“So replays are scrapped from the fifth round onwards in the FA Cup, but why wait? Why not do it from the outset next season, scrap all replays in the FA Cup from the start, then that keeps everyone happy.”
That was Jim White's take on talkSPORT shortly after this year's staging of the third round of the oldest cup competition in the world. On Tuesday and Wednesday we will see those sides who couldn’t be separated in early January take on each other for the second time.
For the Premier League sides, this extra game will likely be considered little more than a nuisance in a busy schedule, but for lower league sides it can provide not only the pinnacle of their season but a financial lifeline to keep the club afloat. And for neutrals starved of opportunities to watch live football on free-to-air TV these days, Tuesday's clash between Tottenham and Middlesbrough gives them a rare treat on BBC 1.
Rochdale will travel to St James’ Park to face Newcastle for an FA Cup replay having already reaped the benefits of a lucrative tie with Manchester United at Old Trafford in the League Cup this season. For the Dale, these two ties have given the club some extra cash to help their cause in League One, bringing in hundreds of thousands of pounds. To put this into a bit of context, the club’s record signing currently stands at just £248,000, paid back in 2006 for Charlie Comyn-Platt.
Darragh MacAnthony, the chairman of League One Peterborough United and a great follow on social media, tweeted his disgust at Jim White’s comments:
“Ask Rochdale who will probably get TV for replay (£75k) plus gate, the difference that replay could make to their budget. FA Cup isn't just about bloody Prem Clubs. Shame members of the press cant take off their Premier League hat & see that.”
Along with Rochdale’s latest tilt at a Premier League scalp and the Spurs-Middlesbrough TV clash, Shrewsbury and Bristol City will battle it out for the reward of facing the European champions and runaway Premier League leaders Liverpool in the fourth round. Make no mistake, Tuesday’s games carry huge importance.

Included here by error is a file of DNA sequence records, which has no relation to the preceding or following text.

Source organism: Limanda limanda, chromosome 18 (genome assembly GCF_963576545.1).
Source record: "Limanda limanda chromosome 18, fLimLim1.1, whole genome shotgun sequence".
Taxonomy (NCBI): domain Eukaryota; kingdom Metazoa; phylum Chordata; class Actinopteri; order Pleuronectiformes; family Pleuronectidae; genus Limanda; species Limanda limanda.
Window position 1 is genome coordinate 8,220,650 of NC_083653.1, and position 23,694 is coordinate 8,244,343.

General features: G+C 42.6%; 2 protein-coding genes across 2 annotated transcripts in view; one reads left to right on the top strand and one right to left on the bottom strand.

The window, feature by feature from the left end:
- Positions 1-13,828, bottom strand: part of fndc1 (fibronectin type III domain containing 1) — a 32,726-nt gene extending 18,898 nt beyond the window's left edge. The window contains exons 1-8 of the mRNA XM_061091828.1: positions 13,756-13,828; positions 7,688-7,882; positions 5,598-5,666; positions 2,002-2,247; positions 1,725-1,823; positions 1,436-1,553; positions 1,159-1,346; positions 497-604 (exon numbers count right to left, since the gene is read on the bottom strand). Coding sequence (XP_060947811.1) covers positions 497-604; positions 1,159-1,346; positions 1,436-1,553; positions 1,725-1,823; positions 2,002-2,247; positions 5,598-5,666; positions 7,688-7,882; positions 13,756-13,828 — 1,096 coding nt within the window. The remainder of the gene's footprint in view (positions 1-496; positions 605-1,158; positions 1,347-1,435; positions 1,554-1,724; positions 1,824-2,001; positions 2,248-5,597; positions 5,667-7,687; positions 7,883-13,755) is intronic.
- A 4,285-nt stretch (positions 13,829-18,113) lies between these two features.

This season is the first in which there will be no replays from the fifth round onwards. Instead, the ties of this historic competition will be crammed into a round of midweek fixtures for the first time ever, to accommodate for the Premier League’s ‘winter’ break in February. This means that there will likely be more rotation and less priority given to the FA Cup when it could put teams just one win away from Wembley.
The diminishing importance of the FA Cup to the top teams is now more apparent than ever. But without replays we would have missed out on some of the greatest English sporting moments of all time. In fact, people tend to forget probably the greatest-ever FA Cup goal was scored in a replay.
Imagine a world in which none of these momentous games had ever taken place...
Manchester United v Arsenal 1999
Who remembers the first staging of the 1999 semi-final between Arsenal and Manchester United? Absolutely nobody. The replay, however, was an absolute howitzer of a game.
Arsenal were just a kick away from ending Manchester United’s hopes of a treble at Villa Park but Peter Schmeichel denied Dennis Bergkamp from the penalty spot in the dying minutes. Instead, the sides could not be separated after normal time, with Bergkamp having earlier cancelled out David Beckham’s marvellous opener.
But this epic would come down to a moment which will always be remembered as one of the greatest pieces of play the FA Cup has ever witnessed. In extra-time, Ryan Giggs latched onto a loose Patrick Vieira pass. The rest is history...
Hereford v Newcastle 1972
Non-league Hereford battled their way to a 2-2 draw away at St James’ Park and if the game had been decided on that night, football could have missed out on one of the great giant-killing stories. Top-flight side Newcastle were stunned by local joiner Ronnie Radford, who etched his name into the annals of this historic competition with one of the most memorable goals we have ever seen. It also sparked one of the more iconic pieces of commentary from the BBC’s John Motson.
"Radford again, OHHH! WHAT A GOAL! WHAT A GOAL!"
Everton v Liverpool 1991
Fifth-round replays are now a thing of the past but one of the greatest of all time came in the Merseyside Derby in 1991, as Everton hosted Liverpool following a drab 0-0 at Anfield. The replay certainly made up for the lack of goals in the first game as Kenny Dalglish’s side took the lead four times but could not get across the line.
Having seen Graeme Sharp equalise twice earlier in the piece, Everton forward Tony Cottee poked in an 89th-minute equaliser to make it 3-3 and take the game to extra-time. Cottee would again level matters in the 114th minute to level the scores once again. King Kenny’s response was to resign, and, in the days when FA Cup games would be continuously replayed until there was a winner, the Toffees won the third meeting 1-0.
As tonight will show once again, FA Cup replays are bloody brilliant. We get to see cracking encounters, brilliant goals and, just as importantly, they can provide an unexpected lifeline for lower league clubs. The ‘Magic of the FA Cup’ is not just a cliche.